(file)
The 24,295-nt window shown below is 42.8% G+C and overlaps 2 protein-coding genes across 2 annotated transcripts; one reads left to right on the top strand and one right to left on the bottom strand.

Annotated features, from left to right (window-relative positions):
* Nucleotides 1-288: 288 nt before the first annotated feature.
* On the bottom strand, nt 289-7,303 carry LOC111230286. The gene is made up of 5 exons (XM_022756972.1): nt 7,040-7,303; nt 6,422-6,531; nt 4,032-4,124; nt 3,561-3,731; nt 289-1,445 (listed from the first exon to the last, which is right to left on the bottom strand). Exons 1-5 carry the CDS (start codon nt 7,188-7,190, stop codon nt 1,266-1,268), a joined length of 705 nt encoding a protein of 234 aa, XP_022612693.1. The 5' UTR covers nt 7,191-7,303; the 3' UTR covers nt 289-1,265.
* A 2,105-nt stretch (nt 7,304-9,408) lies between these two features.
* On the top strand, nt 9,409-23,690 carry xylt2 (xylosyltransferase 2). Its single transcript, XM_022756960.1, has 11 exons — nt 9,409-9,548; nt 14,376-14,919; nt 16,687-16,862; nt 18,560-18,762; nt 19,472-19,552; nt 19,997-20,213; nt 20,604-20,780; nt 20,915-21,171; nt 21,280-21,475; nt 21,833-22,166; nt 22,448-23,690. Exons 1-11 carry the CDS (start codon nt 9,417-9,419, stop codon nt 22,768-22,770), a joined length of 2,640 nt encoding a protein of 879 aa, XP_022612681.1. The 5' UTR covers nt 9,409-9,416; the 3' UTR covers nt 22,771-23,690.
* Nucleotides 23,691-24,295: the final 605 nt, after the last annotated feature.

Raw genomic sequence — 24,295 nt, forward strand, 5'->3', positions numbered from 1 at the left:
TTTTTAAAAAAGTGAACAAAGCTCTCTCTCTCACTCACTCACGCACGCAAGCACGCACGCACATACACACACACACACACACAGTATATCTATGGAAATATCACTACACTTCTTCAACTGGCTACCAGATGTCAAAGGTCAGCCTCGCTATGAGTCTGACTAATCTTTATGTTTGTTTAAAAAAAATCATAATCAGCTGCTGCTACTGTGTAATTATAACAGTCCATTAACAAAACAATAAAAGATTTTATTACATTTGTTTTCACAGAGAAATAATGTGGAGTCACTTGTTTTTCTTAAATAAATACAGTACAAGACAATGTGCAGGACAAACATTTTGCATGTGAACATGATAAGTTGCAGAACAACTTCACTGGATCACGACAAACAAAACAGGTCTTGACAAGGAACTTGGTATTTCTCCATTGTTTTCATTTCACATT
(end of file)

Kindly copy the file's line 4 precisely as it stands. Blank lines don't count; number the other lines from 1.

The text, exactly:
* On the bottom strand, nt 289-7,303 carry LOC111230286. The gene is made up of 5 exons (XM_022756972.1): nt 7,040-7,303; nt 6,422-6,531; nt 4,032-4,124; nt 3,561-3,731; nt 289-1,445 (listed from the first exon to the last, which is right to left on the bottom strand). Exons 1-5 carry the CDS (start codon nt 7,188-7,190, stop codon nt 1,266-1,268), a joined length of 705 nt encoding a protein of 234 aa, XP_022612693.1. The 5' UTR covers nt 7,191-7,303; the 3' UTR covers nt 289-1,265.